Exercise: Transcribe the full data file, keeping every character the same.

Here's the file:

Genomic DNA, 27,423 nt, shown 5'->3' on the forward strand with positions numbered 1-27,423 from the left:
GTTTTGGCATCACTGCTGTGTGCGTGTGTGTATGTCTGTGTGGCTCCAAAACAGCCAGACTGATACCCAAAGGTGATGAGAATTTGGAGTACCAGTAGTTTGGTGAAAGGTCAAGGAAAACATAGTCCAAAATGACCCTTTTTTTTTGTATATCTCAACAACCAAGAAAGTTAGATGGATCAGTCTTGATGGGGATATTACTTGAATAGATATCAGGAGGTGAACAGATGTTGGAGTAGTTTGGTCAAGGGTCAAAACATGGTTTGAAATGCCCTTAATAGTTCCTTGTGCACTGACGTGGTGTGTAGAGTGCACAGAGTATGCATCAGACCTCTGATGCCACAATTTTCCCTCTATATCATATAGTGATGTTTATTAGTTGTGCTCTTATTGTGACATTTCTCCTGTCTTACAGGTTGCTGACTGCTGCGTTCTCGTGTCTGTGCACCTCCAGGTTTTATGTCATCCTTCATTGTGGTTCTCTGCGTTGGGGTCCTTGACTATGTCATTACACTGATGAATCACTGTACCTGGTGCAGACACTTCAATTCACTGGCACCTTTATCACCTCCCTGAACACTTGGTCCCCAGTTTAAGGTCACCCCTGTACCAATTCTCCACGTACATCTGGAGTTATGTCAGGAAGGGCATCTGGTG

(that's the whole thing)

Genomic DNA, 27,423 nt, shown 5'->3' on the forward strand with positions numbered 1-27,423 from the left:
GTTTTGGCATCACTGCTGTGTGCGTGTGTGTATGTCTGTGTGGCTCCAAAACAGCCAGACTGATACCCAAAGGTGATGAGAATTTGGAGTACCAGTAGTTTGGTGAAAGGTCAAGGAAAACATAGTCCAAAATGACCCTTTTTTTTTGTATATCTCAACAACCAAGAAAGTTAGATGGATCAGTCTTGATGGGGATATTACTTGAATAGATATCAGGAGGTGAACAGATGTTGGAGTAGTTTGGTCAAGGGTCAAAACATGGTTTGAAATGCCCTTAATAGTTCCTTGTGCACTGACGTGGTGTGTAGAGTGCACAGAGTATGCATCAGACCTCTGATGCCACAATTTTCCCTCTATATCATATAGTGATGTTTATTAGTTGTGCTCTTATTGTGACATTTCTCCTGTCTTACAGGTTGCTGACTGCTGCGTTCTCGTGTCTGTGCACCTCCAGGTTTTATGTCATCCTTCATTGTGGTTCTCTGCGTTGGGGTCCTTGACTATGTCATTACACTGATGAATCACTGTACCTGGTGCAGACACTTCAATTCACTGGCACCTTTATCACCTCCCTGAACACTTGGTCCCCAGTTTAAGGTCACCCCTGTACCAATTCTCCACGTACATCTGGAGTTATGTCAGGAAGGGCATCTGGTG